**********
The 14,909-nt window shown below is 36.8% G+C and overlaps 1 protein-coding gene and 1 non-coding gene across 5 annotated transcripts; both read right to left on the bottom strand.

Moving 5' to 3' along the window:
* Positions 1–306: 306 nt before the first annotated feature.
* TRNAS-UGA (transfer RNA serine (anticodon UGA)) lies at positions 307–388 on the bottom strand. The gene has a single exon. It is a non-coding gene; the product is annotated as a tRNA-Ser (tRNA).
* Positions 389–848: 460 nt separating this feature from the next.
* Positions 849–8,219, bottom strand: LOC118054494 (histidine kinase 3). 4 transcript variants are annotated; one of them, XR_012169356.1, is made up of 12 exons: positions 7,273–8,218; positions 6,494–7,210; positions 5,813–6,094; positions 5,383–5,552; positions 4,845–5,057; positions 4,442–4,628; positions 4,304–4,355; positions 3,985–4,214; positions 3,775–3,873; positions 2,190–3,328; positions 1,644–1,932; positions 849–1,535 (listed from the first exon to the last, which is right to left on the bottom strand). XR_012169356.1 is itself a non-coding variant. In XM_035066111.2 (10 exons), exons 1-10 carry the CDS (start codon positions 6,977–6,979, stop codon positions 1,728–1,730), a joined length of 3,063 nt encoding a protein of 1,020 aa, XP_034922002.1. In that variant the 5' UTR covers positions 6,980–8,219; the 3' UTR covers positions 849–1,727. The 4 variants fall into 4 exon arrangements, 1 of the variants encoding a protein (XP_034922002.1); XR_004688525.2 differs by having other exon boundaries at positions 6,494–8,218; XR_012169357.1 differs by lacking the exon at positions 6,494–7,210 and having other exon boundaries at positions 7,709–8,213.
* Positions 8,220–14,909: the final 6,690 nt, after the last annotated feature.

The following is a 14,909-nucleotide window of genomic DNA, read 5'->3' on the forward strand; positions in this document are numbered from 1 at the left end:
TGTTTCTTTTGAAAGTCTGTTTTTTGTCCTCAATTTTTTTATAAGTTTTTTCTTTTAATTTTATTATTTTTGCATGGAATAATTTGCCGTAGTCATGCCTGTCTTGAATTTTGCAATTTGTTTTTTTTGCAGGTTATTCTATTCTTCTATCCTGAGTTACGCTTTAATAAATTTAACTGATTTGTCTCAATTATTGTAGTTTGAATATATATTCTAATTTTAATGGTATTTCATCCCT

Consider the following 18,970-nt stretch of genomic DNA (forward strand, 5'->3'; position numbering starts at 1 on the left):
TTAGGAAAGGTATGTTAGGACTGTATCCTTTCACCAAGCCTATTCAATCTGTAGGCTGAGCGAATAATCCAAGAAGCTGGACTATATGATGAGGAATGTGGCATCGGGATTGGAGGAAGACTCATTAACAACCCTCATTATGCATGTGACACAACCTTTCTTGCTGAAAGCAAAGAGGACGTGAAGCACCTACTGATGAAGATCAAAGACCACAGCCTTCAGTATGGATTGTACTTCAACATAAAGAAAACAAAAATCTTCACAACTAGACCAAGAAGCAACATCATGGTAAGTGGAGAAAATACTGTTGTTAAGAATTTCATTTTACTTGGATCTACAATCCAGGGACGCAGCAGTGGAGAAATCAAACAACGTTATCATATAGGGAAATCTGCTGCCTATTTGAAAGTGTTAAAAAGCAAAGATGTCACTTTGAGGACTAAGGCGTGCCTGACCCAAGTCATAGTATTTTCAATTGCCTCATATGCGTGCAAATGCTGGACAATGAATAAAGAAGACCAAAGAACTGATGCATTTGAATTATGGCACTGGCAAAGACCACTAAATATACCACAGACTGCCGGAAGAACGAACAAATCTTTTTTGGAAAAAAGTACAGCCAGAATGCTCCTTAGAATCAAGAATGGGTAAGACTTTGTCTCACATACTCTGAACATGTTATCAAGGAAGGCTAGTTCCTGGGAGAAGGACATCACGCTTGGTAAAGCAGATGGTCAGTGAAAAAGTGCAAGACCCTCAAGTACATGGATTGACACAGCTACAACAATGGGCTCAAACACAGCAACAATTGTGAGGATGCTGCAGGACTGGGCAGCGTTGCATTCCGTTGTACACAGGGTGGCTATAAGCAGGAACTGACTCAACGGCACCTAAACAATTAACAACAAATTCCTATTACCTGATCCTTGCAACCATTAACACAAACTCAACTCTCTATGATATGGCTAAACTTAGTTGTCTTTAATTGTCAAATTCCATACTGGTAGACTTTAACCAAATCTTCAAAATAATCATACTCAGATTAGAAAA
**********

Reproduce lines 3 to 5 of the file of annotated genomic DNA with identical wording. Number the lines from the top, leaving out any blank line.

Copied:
* Positions 1–306: 306 nt before the first annotated feature.
* TRNAS-UGA (transfer RNA serine (anticodon UGA)) lies at positions 307–388 on the bottom strand. The gene has a single exon. It is a non-coding gene; the product is annotated as a tRNA-Ser (tRNA).
* Positions 389–848: 460 nt separating this feature from the next.